Infernal Affairs II

2003 [CN]

Action / Crime / Drama / Thriller

Plot summary

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1.07 GB
Chinese 2.0
24 fps
1 hr 59 min
P/S 0 / 5
2.2 GB
Chinese 5.1
24 fps
1 hr 59 min
P/S 1 / 16

Movie Reviews

Reviewed by MartinHafer6 / 10

"Evil prevails. Only the good die young."

"Infernal Affairs 2" was a completely unnecessary prequel to the fantastic Hong Kong film "Infernal Affairs". While the story is quite good, it suffers in many ways. First, the two leads from the original film are not in this film (though many of the other actors are). Second, because you've already seen "Infernal Affairs" there is no sense of suspense and you KNOW how the big battle between the mob bosses must end. And, third, it does nothing to further the story from the first film---just fill in some missing pieces that were just as well left missing.

This story picks up as the two leads from the first film, Inspector Lau Kin Ming and Chen Yan, enter the academy. However, Inspector Lau Kin Ming is NOT a major player in the film at all...he's there in a few scenes but not much more. Instead, it follows the path of Chen through the mob and shows the big shakeup that leaves Hon Sam in charge (as he was in the first film). The only really interesting element is how Superintendent Wong Chi Shing mistakenly thought he could work with Hon Sam....something he'd regret by the end of the film.

So, you have an interesting story that is completely unnecessary if you've seen the previous film (which almost all viewers probably have). It's well written and an interesting gangster saga....but I can't see how it was necessary for anything other than to suck more money out of the public who loved the first film. Perhaps I'll think more of the third film, as it picks up just after the first--a much more logical place to begin.

Reviewed by Leofwine_draca5 / 10

Solid but unspectacular follow-up

INFERNAL AFFAIRS II is a prequel to the smash-hit movie about undercover operatives and their parallel lives in the Hong Kong police and Triads. This one explores the early lives of the characters played by Tony Leung and Andy Lau in the original, the actors replaced by newcomers Shawn Yue and Edison Chen respectively (Yue and Chen had bit parts in INFERNAL AFFAIRS).

The problem with this prequel is that it feels hurried and unnecessary, lacking almost all the qualities that made the first film so good. Leung and Lau were engaging actors who brought subtle nuances to their roles, but Chen and Yue feel bland and too fresh-faced in comparison. Realising this, the film-makers spend a lot of screen time with rivals Anthony Wong and Eric Tsang instead, but you can't help feel but the plotting in this one is redundant in contrast to the life-or-death stakes of the gripping original.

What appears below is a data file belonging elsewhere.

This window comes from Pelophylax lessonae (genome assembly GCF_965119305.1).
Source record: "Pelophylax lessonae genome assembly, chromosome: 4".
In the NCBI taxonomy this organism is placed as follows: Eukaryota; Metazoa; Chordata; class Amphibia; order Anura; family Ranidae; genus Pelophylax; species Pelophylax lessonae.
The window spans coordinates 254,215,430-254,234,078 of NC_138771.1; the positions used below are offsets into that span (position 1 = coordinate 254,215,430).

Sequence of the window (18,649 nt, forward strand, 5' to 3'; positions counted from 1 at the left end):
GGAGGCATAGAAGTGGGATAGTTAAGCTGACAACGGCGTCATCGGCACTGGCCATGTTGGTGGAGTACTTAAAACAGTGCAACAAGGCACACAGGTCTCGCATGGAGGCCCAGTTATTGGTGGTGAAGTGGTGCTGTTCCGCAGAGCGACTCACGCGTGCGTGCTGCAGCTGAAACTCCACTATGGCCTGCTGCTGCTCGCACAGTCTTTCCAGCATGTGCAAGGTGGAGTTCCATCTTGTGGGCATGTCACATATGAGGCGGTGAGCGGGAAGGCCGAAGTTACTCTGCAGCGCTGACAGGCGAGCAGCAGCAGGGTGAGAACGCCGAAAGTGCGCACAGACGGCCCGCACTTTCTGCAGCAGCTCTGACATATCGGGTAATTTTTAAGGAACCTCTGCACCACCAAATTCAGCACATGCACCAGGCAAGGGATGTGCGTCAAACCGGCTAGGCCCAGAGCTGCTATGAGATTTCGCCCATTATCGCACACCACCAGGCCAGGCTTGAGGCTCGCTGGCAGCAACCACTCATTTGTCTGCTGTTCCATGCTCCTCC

There's a distinct lack of emotional involvement in the film as the story develops, and although the technical qualities are strong, the twisty-turny plotting isn't. There are the requisite betrayals, executions and bombings, but they have a slightly tired quality to them. This isn't a bad film by any means, but it's one that's easily lost and indistinguishable during a decade in which Johnnie To made seemingly endless variants on similar themes.

Reviewed by Tweekums8 / 10

A gripping prequel

Although this is the second film in the trilogy it is not necessary to have seen the first instalment to enjoy this, as it is a prequel. Set in the years leading up to the handover of Hong Kong from Britain to China we are shown how each of the protagonists from the first film got to where they were in that film. Of course this means we know that everything will work out for them; it doesn't mean this film is without its tense moments though as there are plenty of new characters; not all of whom survive. While the two main characters from the earlier film feature prominently it is their bosses who are the protagonists this time. We see how Triad member Sam rises to the top while most of his contemporaries and seniors end up dead and policeman Inspector Wong Chi Shing manages to advance despite being implicated in a murder several years previously.

While this film missed the two main stars of the first film it was still well acted and the characters were just as believable. I had been worried that it would suffer from the problem that all prequels face; namely that anybody who has seen the first film will know who will survive, amazingly this managed to convince me that at least one character who I knew should have survived died; I assumed I'd been confused about who was who till we later learnt what had happened. There is plenty of action and anybody who enjoyed the first film is likely to like this too; I'd certainly recommend it to fans of action films in general and Hong Kong films in particular.

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